A New Supreme Court Era

Kavanaugh was sworn in immediately, even while “social” justice warriors swarmed the Capital, vowing revenge in November and continued promises to disrupt the lives of those senators responsible for voting him in.

Enh. I have my own reservations about the newest Justice, which include his role in the eventual decision to make Vince Foster’s death a “suicide”. But that story won’t be aired again in our lifetime. Not until all the major players are long dead.

Kavanaugh also agreed with Roberts that ObamaCare was a tax. It’s a real burden for businesses, but a tax? More like a pox of bureaucracy visited on America by a Congress that has its own gold-plated health insurance for life.

So while I’m glad he made it through the Democrat-created hell they deliberately ignited in the Judiciary Committee – who likes that kind of cowardly behavior? – it remains to be seen just how conservative this fellow is.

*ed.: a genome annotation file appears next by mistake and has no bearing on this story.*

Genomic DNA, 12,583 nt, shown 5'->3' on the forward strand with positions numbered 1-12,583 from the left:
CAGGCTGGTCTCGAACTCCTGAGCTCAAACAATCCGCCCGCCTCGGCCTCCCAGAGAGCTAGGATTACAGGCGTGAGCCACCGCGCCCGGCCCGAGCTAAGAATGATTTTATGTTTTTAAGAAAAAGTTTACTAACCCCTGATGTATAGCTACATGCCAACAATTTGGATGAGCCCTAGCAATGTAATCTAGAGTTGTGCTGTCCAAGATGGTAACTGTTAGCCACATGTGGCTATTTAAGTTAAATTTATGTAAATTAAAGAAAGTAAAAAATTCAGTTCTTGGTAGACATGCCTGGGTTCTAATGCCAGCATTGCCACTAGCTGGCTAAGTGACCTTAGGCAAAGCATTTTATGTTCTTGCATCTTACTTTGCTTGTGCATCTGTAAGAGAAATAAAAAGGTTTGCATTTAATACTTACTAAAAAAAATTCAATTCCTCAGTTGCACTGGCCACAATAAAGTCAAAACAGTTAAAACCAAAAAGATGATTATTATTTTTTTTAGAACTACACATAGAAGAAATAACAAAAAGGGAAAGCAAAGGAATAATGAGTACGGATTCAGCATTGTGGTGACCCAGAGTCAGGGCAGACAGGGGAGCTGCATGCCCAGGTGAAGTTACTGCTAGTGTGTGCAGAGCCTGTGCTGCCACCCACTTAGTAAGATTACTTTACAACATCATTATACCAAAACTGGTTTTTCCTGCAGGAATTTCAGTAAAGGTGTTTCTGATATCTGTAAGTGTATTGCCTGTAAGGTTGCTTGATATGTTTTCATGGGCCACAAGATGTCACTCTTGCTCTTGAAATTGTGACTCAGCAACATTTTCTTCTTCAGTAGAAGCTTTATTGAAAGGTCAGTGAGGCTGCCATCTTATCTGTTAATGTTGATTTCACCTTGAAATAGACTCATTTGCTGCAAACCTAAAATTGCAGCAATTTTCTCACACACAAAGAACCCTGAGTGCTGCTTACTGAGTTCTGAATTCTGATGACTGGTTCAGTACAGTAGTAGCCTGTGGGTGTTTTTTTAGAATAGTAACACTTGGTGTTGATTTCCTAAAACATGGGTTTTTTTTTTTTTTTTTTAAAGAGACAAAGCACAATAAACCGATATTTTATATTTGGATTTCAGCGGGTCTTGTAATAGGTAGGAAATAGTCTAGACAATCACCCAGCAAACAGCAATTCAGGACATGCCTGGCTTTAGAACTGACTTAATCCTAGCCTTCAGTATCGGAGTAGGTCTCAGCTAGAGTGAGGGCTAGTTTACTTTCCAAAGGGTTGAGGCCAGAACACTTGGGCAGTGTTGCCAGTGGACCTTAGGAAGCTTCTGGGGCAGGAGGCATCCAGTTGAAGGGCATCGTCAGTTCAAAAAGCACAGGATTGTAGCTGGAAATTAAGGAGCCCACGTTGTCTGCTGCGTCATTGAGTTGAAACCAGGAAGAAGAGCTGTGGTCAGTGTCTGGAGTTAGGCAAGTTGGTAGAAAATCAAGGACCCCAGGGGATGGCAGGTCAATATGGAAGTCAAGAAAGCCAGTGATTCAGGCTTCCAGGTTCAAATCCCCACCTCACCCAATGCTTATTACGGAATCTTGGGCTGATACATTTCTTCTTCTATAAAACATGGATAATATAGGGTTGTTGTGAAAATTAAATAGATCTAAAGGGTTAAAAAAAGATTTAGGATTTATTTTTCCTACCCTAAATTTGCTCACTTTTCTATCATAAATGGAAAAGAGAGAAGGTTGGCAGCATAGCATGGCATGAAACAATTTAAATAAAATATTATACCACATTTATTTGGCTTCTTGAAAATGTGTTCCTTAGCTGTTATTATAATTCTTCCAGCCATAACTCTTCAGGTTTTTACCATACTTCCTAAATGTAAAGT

Meanwhile, a month from today, we’ll see how this decision by the Senate plays out in the mid-term elections. Historically, the party in power loses the mid-terms but Trump’s election (and continuing high poll numbers) broke those rules in 2016 so we’ll have a better idea how this Senate vote affects things down the line. It may be the case that the historical template is broken beyond repair.

Will there be a higher turnout of voters than there usually is, especially among the Republicans?

Those SJWs are hopping mad, but do they actually register to vote or is this just theater?

12 thoughts on “A New Supreme Court Era

  1. Your words echo my thoughts, dear Dymphna. Kavanaugh is not even a Clarence Thomas natural law conservative. However, who wouldn’t root for the man after how the Commies attacked him?

    • Yes.

      But by his own lights he follows the originalist philosophy when it comes to interpreting the Constitution. And he believes strongly in precedent. That stuff he did while working in the Clinton White House was different; the Big Court brings its own gravitas that can – and has – erased previous less fully-considered work.